"The following April, a few friends and I went to NYC for the day during our Spring Break. It was the first time any of us would have been in the city since 9/11. It also happened to be when the city had put up those Twin Lights for the first time as a memorial where the towers once stood. Standing there at Ground Zero and looking up at the two beams of light shining into the heavens, you really didn't know what to think; what to feel.
"Ten years later, I still don't - which I think pretty much sums it up."
"I was just starting my senior year of high school in September 2001, and like many 17-year-olds, my thought pattern at that point was a shallow, never-ending cycle of guitars, girls, football, my car, etc. All of that changed on a warm Tuesday morning, however, as I began to comprehend what was happening in New York City on that day, Sept. 11, 2001
"That morning was very much typical for me, living in a suburb just outside of Chicago, until I first heard about a plane crashing into the World Trade Center at the beginning of third period that day. I initially assumed it was just an accident, and likened the event to a story I had read as a child about a small plane that crashed into the Empire State Building. Soon after hearing the initial news, we were told that a second plane had just flown into the World Trade Center, and I knew then that these were no accidents involving small planes.
"Students in my Contemporary Literature class started to panic a bit ... and then a lot. It was then that my teacher turned on the classroom television, and that was the first time I was introduced to the horrific visual of the Sept.11 terrorist attacks. It was like something you'd see in a high-budget Arnold Schwarzenegger film, but there was nothing fiction about this, and the images made me feel confused, scared, and then physically sick. I had never seen a skyscraper on fire, and to see the Twin Towers absolutely engulfed in smoke was just horrific. Honestly, I'd give anything to un-see the death and destruction that took place in the New York City skyline that morning. To this day, seeing those images, and also the footage of the Twin Towers collapsing later that morning, just makes me cringe.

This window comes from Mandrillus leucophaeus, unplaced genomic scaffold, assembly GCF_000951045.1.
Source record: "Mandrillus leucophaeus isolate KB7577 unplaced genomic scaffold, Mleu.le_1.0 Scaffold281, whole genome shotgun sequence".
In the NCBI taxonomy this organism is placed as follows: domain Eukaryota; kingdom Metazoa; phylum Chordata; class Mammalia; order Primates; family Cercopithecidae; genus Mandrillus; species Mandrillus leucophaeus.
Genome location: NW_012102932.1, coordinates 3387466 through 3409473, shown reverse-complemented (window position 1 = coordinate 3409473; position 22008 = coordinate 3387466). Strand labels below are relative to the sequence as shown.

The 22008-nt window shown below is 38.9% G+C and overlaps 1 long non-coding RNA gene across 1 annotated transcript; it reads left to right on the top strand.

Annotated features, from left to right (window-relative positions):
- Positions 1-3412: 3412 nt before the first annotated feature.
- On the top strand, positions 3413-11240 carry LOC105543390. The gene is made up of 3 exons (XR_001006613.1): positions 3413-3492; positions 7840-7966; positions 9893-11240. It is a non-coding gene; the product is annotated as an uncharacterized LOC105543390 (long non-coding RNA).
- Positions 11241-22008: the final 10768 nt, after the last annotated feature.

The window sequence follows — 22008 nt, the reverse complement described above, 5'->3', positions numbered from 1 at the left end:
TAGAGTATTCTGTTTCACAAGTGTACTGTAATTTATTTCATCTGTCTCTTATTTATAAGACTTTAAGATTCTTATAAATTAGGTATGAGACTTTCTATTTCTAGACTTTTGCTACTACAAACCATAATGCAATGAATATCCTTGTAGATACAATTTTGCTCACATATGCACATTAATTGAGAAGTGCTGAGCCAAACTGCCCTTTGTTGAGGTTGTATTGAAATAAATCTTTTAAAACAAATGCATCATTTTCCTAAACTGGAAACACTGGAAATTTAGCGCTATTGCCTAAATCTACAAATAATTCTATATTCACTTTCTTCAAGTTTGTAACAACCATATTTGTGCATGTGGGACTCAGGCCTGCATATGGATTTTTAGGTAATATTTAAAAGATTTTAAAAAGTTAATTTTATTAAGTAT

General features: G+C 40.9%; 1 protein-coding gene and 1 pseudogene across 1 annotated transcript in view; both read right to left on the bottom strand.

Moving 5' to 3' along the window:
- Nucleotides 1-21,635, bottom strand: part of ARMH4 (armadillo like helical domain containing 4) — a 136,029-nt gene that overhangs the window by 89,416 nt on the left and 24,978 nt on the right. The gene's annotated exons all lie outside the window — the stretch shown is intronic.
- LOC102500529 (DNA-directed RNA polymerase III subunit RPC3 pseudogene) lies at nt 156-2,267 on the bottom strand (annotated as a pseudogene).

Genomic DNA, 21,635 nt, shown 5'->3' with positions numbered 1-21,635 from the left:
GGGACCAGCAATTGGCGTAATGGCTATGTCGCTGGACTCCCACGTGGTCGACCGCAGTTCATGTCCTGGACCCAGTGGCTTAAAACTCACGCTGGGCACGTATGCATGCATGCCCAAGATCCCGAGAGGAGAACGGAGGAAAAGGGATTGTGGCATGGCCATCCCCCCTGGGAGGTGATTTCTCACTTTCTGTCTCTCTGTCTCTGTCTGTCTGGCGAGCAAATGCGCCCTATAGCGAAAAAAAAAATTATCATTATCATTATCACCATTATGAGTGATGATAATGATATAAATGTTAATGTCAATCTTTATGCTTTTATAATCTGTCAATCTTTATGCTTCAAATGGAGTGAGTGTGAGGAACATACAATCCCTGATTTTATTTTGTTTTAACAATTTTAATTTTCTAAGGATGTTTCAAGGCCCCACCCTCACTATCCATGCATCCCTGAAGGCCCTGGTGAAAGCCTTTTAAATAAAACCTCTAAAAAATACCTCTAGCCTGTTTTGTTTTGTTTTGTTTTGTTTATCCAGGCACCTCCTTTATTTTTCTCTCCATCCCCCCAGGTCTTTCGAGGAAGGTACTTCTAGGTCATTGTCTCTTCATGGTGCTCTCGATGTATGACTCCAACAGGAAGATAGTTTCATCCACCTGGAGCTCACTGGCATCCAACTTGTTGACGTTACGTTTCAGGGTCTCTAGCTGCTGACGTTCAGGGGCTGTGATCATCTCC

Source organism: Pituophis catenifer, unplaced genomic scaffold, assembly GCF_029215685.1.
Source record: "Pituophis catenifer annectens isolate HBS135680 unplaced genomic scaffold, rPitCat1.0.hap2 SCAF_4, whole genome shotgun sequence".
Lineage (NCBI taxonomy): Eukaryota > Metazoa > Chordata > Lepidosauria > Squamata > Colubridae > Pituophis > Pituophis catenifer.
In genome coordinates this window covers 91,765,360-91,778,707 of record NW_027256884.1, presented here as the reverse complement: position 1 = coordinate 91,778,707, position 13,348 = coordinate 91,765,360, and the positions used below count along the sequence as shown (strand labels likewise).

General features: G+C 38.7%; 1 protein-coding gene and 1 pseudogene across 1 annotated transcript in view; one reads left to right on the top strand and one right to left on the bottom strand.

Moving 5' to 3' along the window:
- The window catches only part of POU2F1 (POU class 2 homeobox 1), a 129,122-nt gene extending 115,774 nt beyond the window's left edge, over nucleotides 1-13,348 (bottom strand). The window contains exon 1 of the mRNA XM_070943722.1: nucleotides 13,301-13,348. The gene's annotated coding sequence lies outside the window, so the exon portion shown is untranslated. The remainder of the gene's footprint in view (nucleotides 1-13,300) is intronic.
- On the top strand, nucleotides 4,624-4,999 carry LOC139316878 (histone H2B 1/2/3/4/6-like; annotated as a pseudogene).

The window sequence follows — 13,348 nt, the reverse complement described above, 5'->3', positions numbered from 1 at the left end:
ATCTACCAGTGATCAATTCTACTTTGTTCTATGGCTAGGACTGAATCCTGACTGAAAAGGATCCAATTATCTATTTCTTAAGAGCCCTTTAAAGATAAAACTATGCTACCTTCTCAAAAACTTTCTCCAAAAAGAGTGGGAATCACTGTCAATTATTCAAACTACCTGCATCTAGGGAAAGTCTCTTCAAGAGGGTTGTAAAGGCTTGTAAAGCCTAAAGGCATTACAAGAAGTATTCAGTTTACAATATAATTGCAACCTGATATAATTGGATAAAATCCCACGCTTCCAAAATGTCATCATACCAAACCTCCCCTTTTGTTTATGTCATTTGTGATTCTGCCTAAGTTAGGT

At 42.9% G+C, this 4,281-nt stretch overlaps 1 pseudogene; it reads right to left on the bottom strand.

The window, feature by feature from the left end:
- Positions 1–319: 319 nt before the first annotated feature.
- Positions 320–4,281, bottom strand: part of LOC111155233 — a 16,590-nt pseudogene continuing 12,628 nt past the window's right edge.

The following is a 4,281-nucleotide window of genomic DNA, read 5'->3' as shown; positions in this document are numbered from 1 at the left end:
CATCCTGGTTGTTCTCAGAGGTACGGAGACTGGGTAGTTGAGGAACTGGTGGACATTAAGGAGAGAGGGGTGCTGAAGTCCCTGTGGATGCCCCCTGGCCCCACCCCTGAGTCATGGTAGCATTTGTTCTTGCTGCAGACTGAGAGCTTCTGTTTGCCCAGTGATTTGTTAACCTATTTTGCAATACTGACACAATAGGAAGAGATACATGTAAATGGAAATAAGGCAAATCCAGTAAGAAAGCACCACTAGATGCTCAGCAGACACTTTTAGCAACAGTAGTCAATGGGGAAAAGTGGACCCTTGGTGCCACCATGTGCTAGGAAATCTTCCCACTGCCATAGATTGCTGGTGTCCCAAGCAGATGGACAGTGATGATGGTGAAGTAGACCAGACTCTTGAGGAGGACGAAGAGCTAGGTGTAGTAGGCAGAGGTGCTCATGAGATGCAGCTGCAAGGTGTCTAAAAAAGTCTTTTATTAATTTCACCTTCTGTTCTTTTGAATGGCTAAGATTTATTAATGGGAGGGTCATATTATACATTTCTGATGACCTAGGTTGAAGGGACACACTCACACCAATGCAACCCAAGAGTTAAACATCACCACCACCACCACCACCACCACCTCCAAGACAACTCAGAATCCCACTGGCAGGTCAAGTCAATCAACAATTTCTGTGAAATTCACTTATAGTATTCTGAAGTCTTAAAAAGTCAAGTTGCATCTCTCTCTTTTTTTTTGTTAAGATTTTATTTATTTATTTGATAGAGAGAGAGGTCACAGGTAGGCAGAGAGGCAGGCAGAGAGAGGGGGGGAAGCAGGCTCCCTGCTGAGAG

"A few class periods later, we learned the Pentagon had also been attacked, and then we heard about the passenger revolt that had taken place on a hijacked airplane flying over Pennsylvania. At that point, I honestly didn't know what to expect next, and I spent the rest of the day just praying that no other attacks would occur. Thank God, they didn't.
"Amidst all the anger and paranoia I felt in the weeks and months following the Sept. 11 terrorist attacks, I saw something that actually made me feel as if everything was going to turn out all right. The United States of America is built on a phenomenal, unshakeable foundation of pride, hope, trust and goodwill, and those values were fully on display throughout the rest of 2001 and much of 2002. Americans were able to put any many of their differences aside, support each other, unite and stand up against an enemy who had brought unprecedented level of grief, shock and pain to each and every citizen of this country. Americans were there for each other-hugging, pounding fists, exchanging high fives, whatever-and it was an amazing thing to see. I will never, ever forget it.
"Together we stand, divided we fall."
I really want to say thank you to all of these guys. It's not an easy thing to try to go back and feel those feelings again. I am glad they were willing to do so. Please feel free to share your own story below.
[UPDATE: Head to SB Nation's Memorial Remembrances page to see my story, as well as that of some of the other NFL bloggers memories.]